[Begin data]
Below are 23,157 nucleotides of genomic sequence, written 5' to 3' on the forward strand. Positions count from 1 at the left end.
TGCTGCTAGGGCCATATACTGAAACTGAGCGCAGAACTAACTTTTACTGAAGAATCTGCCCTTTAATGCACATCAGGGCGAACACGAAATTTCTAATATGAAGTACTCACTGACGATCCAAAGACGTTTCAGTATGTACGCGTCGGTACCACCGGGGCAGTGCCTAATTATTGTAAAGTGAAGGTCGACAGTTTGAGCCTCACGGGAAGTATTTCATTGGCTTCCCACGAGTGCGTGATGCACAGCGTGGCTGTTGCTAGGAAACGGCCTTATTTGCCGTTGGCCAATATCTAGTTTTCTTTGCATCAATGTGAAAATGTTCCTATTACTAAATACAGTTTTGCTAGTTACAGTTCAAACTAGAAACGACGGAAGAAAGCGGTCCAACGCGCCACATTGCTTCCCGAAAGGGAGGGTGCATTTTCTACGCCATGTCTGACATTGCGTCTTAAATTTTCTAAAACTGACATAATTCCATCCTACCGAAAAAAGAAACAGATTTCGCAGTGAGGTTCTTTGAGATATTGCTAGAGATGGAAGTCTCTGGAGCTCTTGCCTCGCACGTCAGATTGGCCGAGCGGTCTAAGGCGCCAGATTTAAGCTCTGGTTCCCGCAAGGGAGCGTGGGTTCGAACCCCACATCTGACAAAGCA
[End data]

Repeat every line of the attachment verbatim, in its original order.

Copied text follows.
Below are 23,157 nucleotides of genomic sequence, written 5' to 3' on the forward strand. Positions count from 1 at the left end.
TGCTGCTAGGGCCATATACTGAAACTGAGCGCAGAACTAACTTTTACTGAAGAATCTGCCCTTTAATGCACATCAGGGCGAACACGAAATTTCTAATATGAAGTACTCACTGACGATCCAAAGACGTTTCAGTATGTACGCGTCGGTACCACCGGGGCAGTGCCTAATTATTGTAAAGTGAAGGTCGACAGTTTGAGCCTCACGGGAAGTATTTCATTGGCTTCCCACGAGTGCGTGATGCACAGCGTGGCTGTTGCTAGGAAACGGCCTTATTTGCCGTTGGCCAATATCTAGTTTTCTTTGCATCAATGTGAAAATGTTCCTATTACTAAATACAGTTTTGCTAGTTACAGTTCAAACTAGAAACGACGGAAGAAAGCGGTCCAACGCGCCACATTGCTTCCCGAAAGGGAGGGTGCATTTTCTACGCCATGTCTGACATTGCGTCTTAAATTTTCTAAAACTGACATAATTCCATCCTACCGAAAAAAGAAACAGATTTCGCAGTGAGGTTCTTTGAGATATTGCTAGAGATGGAAGTCTCTGGAGCTCTTGCCTCGCACGTCAGATTGGCCGAGCGGTCTAAGGCGCCAGATTTAAGCTCTGGTTCCCGCAAGGGAGCGTGGGTTCGAACCCCACATCTGACAAAGCA